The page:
While work rules retaining positions for firemen became thus established, the industry's quest for modernization resulted in almost one hundred percent diesel operation. In 1956 the carriers gave hint that intense competition from other modes of transport and the resulting financial pressure would no longer permit preservation of the ancient status. During negotiations on their proposal to give management the discretion to determine the employment of firemen the carriers withdrew this plan by agreeing to a three-year moratorium on such changes in work rules. But the die had been cast, and the carriers argued that the verdict of history and technology had come in, pronouncing railroad firemen extraneous members of a train crew. So too, they asserted, advanced technology and innovations would permit sharp reductions in the level of what is called the 'crew consist, ' specifically the number of brakemen needed for the safe operation of the train.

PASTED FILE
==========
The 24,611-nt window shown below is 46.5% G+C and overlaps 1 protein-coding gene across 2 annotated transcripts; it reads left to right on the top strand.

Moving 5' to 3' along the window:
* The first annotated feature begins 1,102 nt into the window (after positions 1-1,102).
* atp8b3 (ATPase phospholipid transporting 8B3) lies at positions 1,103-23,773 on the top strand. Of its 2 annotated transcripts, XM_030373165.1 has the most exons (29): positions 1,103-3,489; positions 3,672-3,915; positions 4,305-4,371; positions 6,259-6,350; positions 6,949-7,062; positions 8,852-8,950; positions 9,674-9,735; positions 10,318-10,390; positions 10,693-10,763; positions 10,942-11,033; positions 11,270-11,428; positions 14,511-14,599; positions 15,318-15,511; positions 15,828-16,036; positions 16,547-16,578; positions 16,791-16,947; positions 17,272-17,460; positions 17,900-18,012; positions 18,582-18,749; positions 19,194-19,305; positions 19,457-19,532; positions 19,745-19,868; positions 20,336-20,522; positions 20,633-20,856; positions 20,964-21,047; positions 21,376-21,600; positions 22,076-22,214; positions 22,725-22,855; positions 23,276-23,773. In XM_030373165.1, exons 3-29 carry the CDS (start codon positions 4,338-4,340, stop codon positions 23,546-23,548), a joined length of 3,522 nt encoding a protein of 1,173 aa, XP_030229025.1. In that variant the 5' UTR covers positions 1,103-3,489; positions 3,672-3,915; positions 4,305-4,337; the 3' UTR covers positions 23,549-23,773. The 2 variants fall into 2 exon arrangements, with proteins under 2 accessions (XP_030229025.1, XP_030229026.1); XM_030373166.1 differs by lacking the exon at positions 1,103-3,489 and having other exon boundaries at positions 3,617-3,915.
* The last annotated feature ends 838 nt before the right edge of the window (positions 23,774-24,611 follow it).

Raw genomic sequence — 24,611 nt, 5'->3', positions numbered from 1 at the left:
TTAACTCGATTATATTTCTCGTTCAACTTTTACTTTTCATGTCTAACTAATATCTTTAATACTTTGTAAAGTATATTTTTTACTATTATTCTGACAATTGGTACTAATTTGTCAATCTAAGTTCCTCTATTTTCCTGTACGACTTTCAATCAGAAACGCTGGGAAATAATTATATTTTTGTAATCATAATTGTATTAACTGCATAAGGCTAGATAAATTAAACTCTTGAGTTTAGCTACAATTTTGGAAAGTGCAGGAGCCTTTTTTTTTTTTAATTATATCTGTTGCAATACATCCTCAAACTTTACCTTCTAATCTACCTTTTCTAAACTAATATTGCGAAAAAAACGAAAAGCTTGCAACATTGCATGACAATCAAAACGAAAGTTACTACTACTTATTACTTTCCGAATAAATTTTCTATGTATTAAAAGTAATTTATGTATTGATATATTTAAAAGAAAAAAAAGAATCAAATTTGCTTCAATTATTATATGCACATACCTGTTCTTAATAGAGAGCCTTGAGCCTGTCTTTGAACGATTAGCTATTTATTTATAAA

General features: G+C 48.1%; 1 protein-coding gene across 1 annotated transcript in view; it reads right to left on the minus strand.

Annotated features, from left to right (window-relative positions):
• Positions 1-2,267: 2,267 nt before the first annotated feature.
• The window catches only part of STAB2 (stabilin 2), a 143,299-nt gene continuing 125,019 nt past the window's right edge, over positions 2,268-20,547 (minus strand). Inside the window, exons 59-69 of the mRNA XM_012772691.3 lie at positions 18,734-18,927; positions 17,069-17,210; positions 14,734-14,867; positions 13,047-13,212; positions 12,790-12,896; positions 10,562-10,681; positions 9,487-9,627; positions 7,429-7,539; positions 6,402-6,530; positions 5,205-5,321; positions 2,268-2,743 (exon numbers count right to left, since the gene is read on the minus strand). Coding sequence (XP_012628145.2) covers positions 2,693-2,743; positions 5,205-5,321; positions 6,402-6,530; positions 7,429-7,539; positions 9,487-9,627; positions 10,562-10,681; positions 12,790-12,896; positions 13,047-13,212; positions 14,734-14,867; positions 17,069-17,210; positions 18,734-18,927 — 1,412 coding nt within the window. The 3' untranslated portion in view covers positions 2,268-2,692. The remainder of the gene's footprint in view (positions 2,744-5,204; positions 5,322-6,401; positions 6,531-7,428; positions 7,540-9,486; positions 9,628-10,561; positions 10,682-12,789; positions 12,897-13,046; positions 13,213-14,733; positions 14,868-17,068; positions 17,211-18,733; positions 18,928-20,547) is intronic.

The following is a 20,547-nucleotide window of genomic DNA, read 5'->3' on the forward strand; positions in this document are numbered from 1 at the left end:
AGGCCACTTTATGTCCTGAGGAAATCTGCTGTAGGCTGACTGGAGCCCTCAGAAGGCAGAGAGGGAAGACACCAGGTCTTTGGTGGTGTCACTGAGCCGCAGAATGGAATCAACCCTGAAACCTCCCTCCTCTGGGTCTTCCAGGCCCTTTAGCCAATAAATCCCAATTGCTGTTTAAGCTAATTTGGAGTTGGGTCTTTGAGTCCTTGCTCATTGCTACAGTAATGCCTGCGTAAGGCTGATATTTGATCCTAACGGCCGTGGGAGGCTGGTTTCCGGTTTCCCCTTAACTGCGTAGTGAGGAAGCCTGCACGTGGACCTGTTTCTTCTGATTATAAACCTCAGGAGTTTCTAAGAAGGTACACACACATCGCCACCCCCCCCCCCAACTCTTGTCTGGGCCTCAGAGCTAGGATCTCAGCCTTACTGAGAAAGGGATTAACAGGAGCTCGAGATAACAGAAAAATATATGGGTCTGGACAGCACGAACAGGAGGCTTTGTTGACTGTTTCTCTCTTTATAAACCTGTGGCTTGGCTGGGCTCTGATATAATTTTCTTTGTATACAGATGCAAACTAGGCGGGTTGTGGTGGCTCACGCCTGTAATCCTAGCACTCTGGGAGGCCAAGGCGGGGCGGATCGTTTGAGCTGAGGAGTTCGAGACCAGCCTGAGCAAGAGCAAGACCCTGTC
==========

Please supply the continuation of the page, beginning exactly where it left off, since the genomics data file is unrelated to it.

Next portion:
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It is against the backdrop of the always 'sensitive and touchy problem' 4 of overmanning and efforts to overcome it that we focus on the events more immediately leading up to these appeals. In 1959 the carriers served notices under Section 6 of the Railway Labor Act, 5 proposing the elimination of firemen from freight and yard service, and the abrogation of regulations fixing the size of train crews. The following year, 1960, the unions served a series of counter-proposals directed at continuing and even extending the use of firemen and at setting the crew consist level at not less than one conductor and two brakemen plus such additional trainmen as the assurance of maximum safety demanded.